|Author||Al-Thani, Asma A.
|Author||Hamdi, Wedad S.
|Author||Al-Ansari, Naser A.
|Author||Doiphode, Sanjay H.
|Publication Name||BMC infectious diseases||
|Citation||Al-Thani, A.,Hamdi, W., Al-Ansari, N., Doiphode, S.(2014).Polymerase chain reaction ribotyping of Clostridium difficile isolates in Qatar: a hospital-based study.BMC infectious diseases, 14(1):502
Clostridium difficile infection (CDI) is not generally reported to public health authorities in
the Middle East and its true prevalence remains largely unknown. The aims of this study were
to determine the prevalence of CDI and its associated ribotypes among C. difficile isolates in
Qatar. Influence of age and correlation with other risk factors e.g. proton pump inhibitor use,
antibiotic use, existence of chronic conditions, etc was also investigated for CDI positive
A total of 1,532 patients with suspected CDI were recruited from two hospitals between 2011
and 2012. C. difficile was identified using glutamate dehydrogenase (GDH) lateral flow assay
and toxins A and B Enzyme Immunoassay (EIA). The C. difficile positive samples were then
cultured for PCR-ribotyping.
122 of the 1,532 (7.9%) samples from individual patients were identified as C.difficile
positive; and 79 of these were viably cultured (~65%). From these, 36 different PCR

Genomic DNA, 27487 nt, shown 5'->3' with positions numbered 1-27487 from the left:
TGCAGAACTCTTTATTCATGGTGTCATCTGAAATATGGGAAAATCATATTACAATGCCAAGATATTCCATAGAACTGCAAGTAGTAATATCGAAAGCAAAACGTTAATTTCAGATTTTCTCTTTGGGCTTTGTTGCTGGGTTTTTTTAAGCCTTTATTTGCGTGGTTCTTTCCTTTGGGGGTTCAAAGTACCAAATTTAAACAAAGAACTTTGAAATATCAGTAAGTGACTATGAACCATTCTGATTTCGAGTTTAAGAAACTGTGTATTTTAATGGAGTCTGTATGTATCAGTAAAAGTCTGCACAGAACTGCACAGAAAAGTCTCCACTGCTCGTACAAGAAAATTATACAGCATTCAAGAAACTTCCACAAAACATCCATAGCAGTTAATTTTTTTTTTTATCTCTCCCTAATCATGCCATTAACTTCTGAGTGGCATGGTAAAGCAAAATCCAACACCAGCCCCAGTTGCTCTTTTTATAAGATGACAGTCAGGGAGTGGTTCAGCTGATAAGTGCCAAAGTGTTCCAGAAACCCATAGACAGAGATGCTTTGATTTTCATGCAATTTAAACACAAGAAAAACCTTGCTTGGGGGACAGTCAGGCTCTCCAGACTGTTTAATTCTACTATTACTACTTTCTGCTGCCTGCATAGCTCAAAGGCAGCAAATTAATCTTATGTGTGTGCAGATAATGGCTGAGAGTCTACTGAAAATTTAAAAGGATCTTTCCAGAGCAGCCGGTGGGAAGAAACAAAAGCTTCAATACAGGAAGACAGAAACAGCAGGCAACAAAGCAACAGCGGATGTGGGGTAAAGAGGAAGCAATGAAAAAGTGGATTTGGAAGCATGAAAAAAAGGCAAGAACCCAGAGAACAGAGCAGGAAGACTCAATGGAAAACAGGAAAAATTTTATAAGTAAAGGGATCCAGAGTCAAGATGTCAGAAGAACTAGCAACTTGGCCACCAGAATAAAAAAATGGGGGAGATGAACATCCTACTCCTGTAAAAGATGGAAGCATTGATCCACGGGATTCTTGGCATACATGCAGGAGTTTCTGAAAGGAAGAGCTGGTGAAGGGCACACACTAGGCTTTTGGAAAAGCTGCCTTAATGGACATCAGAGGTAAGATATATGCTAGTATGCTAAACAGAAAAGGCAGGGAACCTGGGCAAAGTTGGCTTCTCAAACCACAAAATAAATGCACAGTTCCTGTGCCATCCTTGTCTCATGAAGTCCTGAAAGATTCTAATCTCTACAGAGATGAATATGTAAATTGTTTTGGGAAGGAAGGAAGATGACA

ribotypes were isolated, of which strains 258 (6 [7.6%]), 01/014/046 (5 [6.3%]), and
011/053/056/107 (4 [5%]) were the most prevalent. The prevalence of PCR-ribotype 027 was
1.3% (n = 1). An age of ≥65 years and treatment with proton pump inhibitors correlated with
higher frequency of CDI. Treatment with third generation cephalosporins (50 [41%]) and
piperacillin/tazobactam antibiotics (55 [45.1%]) was most frequently associated with CDI.
The most common C. difficile ribotype identified in Qatar was 258, which is different from
those found in North America, Europe and Asia. The prevalence of CDI was higher in Qatar
than Europe; though comparable to other Middle Eastern countries. These findings
underscore the importance of local surveillance to detect and control C. difficile infection.
|Publisher||BioMed Central Ltd.
|Title||Polymerase chain reaction ribotyping of Clostridium difficile isolates in Qatar: a hospital-based study